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headfonez

What is the difference between artificial intelligence versus normal intelligence

126 posts in this topic

? After all, it is the human that is making the artificial intelligent device. Much like how a man and a woman created you. They were intelligent before you came along. So should you, therefore, be considered to be artificially intelligent? [Edited by - headfonez on March 23, 2006 12:04:57 PM]
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I agree. Let's allow unmanned ships to participate in swimming competitions, since what is the difference between natural and artificial swimming?

Oh, and should this thread be closed because the question has nothing to do with game development?
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I think that your question is kind of flawed. You create artificial intelligence to make computers do things humans are good at. For example humans are good at pattern matching, but computers are not. Thus one problem in AI is how to make a computer match patterns.

The reason it's artificial is becaues the computer is doing it and not you.
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Original post by Simian Man
The reason it's artificial is becaues the computer is doing it and not you.


If an animal did it would it be artificial intelligence?
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Original post by headfonez
After all, it is the human that is making the artificial intelligent device. Much like how a man and a woman created you. They were intelligent before you came along. So should you, therefore, be considered to be artificially intelligent?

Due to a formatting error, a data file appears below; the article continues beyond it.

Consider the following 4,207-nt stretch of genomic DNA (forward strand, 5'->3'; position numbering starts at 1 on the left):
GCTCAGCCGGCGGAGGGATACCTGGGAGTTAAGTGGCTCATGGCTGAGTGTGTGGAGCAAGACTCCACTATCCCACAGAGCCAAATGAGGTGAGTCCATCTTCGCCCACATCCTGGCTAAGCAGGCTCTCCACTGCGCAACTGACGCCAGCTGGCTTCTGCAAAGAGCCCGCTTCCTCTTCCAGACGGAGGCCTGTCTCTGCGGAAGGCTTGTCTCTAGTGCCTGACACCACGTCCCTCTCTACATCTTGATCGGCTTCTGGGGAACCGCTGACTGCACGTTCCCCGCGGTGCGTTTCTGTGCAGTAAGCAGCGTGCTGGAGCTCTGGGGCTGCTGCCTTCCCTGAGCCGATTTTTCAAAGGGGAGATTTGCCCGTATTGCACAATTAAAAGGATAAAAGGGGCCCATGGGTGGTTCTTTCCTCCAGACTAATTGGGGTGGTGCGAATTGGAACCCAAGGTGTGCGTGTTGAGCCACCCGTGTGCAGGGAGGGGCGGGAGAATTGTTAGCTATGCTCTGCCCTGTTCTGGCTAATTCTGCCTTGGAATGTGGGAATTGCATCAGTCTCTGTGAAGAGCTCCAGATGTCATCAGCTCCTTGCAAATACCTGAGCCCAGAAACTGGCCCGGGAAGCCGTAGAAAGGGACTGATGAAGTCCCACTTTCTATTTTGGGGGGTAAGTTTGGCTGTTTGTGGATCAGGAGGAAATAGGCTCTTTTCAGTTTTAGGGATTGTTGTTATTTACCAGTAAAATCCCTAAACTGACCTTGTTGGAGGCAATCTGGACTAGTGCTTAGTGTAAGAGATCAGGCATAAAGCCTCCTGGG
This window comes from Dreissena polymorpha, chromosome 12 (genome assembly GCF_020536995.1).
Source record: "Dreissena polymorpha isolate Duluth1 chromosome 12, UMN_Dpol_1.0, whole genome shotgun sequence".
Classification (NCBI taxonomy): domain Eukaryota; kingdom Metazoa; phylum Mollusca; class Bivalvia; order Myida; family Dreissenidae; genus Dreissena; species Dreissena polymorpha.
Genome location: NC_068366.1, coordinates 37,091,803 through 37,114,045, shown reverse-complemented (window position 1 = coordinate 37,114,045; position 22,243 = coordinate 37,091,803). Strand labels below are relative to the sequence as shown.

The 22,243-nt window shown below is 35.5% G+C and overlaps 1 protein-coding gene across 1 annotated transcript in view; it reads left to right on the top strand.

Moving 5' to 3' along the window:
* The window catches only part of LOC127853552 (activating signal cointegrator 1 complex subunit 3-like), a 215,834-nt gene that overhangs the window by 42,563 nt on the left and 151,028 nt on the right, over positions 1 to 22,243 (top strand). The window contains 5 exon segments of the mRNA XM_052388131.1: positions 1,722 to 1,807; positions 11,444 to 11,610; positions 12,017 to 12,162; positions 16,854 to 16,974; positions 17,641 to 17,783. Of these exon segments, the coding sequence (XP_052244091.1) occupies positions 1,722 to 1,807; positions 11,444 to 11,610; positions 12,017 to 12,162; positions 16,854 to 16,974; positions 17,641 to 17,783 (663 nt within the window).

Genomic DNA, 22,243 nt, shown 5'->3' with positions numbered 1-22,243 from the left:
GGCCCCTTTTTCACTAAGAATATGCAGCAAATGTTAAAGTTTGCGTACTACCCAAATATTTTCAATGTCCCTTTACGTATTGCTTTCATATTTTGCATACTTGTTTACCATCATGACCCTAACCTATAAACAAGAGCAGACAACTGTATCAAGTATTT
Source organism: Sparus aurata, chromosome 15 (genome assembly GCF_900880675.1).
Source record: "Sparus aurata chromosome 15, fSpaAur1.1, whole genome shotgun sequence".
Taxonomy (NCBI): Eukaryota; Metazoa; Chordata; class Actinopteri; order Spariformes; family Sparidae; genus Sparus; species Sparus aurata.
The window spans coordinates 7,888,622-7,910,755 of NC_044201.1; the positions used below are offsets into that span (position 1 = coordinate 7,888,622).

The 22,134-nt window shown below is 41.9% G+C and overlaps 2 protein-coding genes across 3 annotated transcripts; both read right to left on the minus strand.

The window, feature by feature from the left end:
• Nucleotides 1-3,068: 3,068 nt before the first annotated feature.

Goodness. It's almost as though "Whether you were created by a human" is not a sufficient discriminator between artificial intelligence and "real intelligence". Who'da thunk it?
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Original post by alvaro
I agree. Let's allow unmanned ships to participate in swimming competitions, since what is the difference between natural and artificial swimming?


Yeah but to make it fair lets make all the unmanned ships swim against other unmanned ships. You know, like how professional athletes cant play in the little leagues?
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Quote:
Original post by Sneftel
Quote:
Original post by headfonez
After all, it is the human that is making the artificial intelligent device. Much like how a man and a woman created you. They were intelligent before you came along. So should you, therefore, be considered to be artificially intelligent?
Goodness. It's almost as though "Whether you were created by a human" is not a sufficient discriminator between artificial intelligence and "real intelligence". Who'da thunk it?




But I thought that computer programs were created by humans
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Original post by headfonez
But I thought that computer programs were created by humans

Yes... what's your point?
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Original post by headfonez
Im sorry, I cant tell if you agree with the origional post


It's called sarcasm.
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Here's how your argument seems to be laid out.

1. Something is artificially intelligent if it was created by humans.
2. People are created by humans.
A. By 1 and 2, people are artificially intelligent.

However, you haven't provided any support for premise 1. Your argument seems to rest on an ambiguity of definition.
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Perhaps AI should stand for "Automated Intelligence" so it does not confuse non-programmers so much...